Moroccan clay cooking pots, known as tagines

Couscous is steamed with cardamom, cinnamon, cumin and turmeric.

While home becomes warm and fragrant with spices, the air is brisk and chilly outside. The sun sets earlier than before. Dinner is served and shared with family. Eaten slowly and followed by more mint tea outside on the patio.

Now the sky is dark and even more candles are lit around the house. It is time for a slow ritual of hammam.

Preparing for hammam

Here’s what you do:

  • The water in the shower is turned on as hot as possible to steam the room. A few drops of essential oil of pine are splashed into the tub to fragrance the steam. Candles are lit and electric lights are turned off. A cool glass of water to drink is within reach.
  • Allow your skin to soften in the steam and wash with a traditional Moroccan black soap. It comes as a jelly-like substance in a jar and is made from olive oil. It is different from African black soap which is solid and made from the ashes of palm leaves and shea butter. I chose the traditional type with argan oil, which has a very subtle natural scent that reminds me of freshly woven reed baskets. But it can also be found scented with fragrances like vanilla or rose if you prefer. It does not lather like traditional soap but makes a light foam.
  • Use a traditional kessa mitt or natural scrubby or sponge to exfoliate your skin and then rinse in warm water.
  • Apply a thin layer of a full body mud mask and let that sit for 5-10 minutes. Rinse well with warm water and pat yourself dry.
  • Massage a rich moisturizer or body butter into your skin while it is still warm and damp.
  • Wrap yourself up in a cozy robe and prepare a cup of rose tea or chamomile tea to sip before a restful night of sleep.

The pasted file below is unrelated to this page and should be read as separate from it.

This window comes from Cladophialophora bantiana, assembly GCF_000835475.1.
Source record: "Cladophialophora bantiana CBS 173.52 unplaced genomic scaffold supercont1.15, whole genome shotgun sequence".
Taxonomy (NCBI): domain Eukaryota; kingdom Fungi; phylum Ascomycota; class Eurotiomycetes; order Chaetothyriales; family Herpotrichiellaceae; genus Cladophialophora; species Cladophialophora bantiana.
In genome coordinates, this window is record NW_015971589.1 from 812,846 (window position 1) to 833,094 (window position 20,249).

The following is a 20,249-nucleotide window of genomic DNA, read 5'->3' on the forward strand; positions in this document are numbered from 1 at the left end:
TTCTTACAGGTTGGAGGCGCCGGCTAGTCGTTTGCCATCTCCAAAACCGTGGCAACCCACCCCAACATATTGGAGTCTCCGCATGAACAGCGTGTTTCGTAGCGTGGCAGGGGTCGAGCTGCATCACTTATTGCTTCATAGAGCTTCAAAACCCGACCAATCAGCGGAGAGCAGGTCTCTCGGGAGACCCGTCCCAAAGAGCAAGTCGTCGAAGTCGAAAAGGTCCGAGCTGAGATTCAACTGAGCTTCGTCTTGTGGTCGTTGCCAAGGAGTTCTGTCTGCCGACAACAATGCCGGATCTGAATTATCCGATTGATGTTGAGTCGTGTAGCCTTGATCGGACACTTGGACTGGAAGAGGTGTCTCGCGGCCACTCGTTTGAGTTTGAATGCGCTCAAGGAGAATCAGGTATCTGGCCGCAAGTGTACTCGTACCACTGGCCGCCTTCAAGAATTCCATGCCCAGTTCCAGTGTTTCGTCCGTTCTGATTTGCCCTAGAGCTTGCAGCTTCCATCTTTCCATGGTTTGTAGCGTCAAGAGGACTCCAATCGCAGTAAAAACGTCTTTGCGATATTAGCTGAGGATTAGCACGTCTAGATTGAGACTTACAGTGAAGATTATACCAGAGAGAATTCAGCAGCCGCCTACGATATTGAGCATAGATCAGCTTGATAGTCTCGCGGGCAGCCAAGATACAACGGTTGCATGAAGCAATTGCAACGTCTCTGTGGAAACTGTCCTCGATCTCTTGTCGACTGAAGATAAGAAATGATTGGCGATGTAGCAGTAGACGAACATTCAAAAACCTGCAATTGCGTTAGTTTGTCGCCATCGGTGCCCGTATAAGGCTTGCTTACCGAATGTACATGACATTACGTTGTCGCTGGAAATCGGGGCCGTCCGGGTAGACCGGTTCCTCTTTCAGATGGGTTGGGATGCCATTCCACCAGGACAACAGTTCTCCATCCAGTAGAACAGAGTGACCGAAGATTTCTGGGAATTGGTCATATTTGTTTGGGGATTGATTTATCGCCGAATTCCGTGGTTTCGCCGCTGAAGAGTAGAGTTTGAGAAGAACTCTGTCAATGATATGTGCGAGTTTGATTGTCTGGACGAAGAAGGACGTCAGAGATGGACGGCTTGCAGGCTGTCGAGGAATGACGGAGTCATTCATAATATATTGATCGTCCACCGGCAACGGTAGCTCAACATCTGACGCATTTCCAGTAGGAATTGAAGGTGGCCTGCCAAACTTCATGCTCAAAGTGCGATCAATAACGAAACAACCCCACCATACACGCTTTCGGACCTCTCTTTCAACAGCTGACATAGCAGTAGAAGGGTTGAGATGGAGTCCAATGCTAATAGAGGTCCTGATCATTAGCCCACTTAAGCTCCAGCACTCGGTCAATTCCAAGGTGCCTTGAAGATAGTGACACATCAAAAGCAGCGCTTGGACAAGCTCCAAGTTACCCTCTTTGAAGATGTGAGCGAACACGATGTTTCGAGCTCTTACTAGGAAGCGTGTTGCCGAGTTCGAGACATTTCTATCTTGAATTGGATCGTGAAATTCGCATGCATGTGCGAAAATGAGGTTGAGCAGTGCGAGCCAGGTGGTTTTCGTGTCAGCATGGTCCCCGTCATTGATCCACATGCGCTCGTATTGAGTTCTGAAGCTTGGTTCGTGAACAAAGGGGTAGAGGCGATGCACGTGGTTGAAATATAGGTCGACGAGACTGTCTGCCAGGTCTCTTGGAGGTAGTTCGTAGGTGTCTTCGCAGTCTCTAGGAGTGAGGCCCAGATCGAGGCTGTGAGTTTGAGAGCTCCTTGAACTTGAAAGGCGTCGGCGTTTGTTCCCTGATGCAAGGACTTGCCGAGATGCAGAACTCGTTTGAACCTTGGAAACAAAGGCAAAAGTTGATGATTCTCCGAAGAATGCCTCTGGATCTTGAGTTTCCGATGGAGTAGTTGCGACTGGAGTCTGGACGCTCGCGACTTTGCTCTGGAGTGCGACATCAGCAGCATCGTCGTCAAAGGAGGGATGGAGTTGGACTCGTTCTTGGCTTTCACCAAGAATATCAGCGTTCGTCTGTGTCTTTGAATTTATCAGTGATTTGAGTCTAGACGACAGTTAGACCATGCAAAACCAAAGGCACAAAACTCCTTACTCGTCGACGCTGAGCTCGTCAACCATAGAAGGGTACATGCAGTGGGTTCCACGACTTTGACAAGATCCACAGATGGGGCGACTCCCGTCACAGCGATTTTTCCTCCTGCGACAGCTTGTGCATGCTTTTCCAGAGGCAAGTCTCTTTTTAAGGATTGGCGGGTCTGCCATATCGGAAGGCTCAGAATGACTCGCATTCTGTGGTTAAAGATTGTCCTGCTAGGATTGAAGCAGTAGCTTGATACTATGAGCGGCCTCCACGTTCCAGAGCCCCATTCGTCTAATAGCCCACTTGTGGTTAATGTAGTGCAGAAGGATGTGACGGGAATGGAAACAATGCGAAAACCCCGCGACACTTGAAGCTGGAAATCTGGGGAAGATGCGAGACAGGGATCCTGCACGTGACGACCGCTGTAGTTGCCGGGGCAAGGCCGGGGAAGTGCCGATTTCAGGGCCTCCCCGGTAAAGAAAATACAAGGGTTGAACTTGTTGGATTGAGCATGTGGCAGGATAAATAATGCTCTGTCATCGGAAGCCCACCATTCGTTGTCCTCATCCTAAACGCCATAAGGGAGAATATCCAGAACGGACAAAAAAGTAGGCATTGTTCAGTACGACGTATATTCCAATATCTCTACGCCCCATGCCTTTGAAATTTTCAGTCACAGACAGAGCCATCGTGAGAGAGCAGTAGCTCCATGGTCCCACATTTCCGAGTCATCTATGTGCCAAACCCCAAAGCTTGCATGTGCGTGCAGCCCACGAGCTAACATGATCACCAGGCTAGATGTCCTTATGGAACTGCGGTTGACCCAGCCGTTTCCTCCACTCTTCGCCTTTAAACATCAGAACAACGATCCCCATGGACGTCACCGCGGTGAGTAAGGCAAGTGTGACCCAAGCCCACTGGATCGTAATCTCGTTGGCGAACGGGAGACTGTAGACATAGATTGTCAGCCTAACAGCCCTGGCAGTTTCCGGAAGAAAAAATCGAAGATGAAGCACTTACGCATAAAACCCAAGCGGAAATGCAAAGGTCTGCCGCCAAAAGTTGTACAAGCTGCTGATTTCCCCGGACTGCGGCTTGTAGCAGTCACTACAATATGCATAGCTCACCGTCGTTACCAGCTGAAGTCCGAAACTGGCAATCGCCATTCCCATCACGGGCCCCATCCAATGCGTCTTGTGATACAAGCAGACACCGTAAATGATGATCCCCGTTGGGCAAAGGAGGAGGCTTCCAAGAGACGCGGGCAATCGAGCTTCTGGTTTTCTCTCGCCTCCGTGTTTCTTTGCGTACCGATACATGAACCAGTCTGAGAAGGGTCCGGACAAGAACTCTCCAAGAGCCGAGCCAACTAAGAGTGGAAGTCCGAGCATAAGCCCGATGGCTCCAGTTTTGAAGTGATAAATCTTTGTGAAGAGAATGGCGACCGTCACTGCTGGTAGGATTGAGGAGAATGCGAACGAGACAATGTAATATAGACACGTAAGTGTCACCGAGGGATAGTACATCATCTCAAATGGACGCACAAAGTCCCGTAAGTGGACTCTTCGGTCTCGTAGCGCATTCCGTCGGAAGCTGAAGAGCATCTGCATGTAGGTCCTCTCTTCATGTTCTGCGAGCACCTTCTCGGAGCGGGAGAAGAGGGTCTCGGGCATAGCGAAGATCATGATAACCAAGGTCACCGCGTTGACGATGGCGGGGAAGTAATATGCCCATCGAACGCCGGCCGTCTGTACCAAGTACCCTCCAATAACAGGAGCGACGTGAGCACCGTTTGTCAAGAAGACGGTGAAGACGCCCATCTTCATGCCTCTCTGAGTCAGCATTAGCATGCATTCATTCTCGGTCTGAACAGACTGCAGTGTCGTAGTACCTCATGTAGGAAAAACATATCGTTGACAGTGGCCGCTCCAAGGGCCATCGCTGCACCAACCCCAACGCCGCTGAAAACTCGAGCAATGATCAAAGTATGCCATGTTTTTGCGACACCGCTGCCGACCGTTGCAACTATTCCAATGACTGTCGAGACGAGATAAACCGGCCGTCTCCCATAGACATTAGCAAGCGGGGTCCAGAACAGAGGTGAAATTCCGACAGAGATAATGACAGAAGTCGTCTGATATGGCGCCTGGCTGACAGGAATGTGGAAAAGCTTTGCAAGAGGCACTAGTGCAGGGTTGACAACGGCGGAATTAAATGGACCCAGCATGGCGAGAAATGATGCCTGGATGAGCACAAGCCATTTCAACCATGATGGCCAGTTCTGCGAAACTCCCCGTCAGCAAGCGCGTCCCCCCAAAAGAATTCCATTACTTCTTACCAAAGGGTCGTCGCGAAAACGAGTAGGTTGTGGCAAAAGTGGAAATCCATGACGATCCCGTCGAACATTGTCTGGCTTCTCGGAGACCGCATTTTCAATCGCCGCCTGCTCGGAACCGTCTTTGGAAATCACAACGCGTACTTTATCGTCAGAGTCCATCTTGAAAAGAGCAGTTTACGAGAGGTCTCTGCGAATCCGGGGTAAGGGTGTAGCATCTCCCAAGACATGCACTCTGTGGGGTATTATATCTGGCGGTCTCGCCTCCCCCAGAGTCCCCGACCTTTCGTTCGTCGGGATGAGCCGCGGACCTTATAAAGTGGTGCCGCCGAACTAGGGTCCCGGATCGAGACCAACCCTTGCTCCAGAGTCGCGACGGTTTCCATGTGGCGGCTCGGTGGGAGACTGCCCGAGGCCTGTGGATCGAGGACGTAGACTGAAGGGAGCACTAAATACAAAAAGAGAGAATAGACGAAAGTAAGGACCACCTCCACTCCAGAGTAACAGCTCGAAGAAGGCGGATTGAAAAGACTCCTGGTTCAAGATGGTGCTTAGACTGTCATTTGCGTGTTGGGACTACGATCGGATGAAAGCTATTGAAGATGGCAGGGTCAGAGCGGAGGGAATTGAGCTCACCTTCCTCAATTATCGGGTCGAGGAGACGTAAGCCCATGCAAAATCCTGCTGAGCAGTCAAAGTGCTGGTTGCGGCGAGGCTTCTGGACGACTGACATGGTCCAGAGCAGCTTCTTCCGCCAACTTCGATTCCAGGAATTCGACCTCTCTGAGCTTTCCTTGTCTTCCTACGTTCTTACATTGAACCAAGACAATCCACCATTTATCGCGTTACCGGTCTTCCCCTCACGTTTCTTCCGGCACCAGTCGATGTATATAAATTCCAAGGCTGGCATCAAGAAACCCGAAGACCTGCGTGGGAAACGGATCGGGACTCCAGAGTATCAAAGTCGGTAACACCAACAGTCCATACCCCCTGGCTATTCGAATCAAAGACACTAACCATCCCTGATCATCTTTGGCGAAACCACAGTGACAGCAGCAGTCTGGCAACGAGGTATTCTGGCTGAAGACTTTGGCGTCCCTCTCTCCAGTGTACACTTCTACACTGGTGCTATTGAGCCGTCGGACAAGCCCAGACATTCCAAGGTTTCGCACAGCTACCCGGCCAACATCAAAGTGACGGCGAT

• Extinguish all candles before falling asleep.

Aaah, Morocco. I will dream of you and we will meet again. But until then, I thank you for your bounty of traditions. And for you friends, don’t allow anything to stand between you and your travel visions — bring them alive right where you are. And please share your home adventures with us, especially your pictures! Bon Voyage.


Recipe: Winter Squash Cassolita with Caramelized Onions

(adapted from Paula Wolfert’s book, The Food of Morocco)



  • 2 acorn squash halved and seeded
  • 3 TBSP olive oil
  • 1 large onion thinly sliced
  • ½ cup raisins
  • 1 tsp ground cinnamon
  • ½ tsp ground black pepper
  • 1 TBSP vegan butter
  • 1 TBSP brown sugar or maple syrup
  • Salt 


  1. Preheat oven to 350F. Rub 1 TBSP of the olive oil into the bottom of a baking dish and sprinkle a little salt on the insides of the squash. Place cut side down in the dish and roast uncovered for about 30 minutes, until it is tender. 
  2. Heat the remaining 2 TBSP olive oil in a large skillet or cast iron pan and add in the sliced onion. Turn the flame very low and allow the onion to cook until translucent without stirring until it begins to brown on the bottom. Sprinkle the cinnamon and brown sugar over the onions and then stir. Add in the raisins and salt to taste. 
  3. Continue to stir occasionally over low heat for another 30 minutes. Add a tiny bit of water if needed to keep it from sticking. 
  4. Scoop out the flesh from the roasted squash and gently fold it into the caramelized onions and raisins. Season with more salt if needed and freshly ground black pepper.
  5. Serve warm.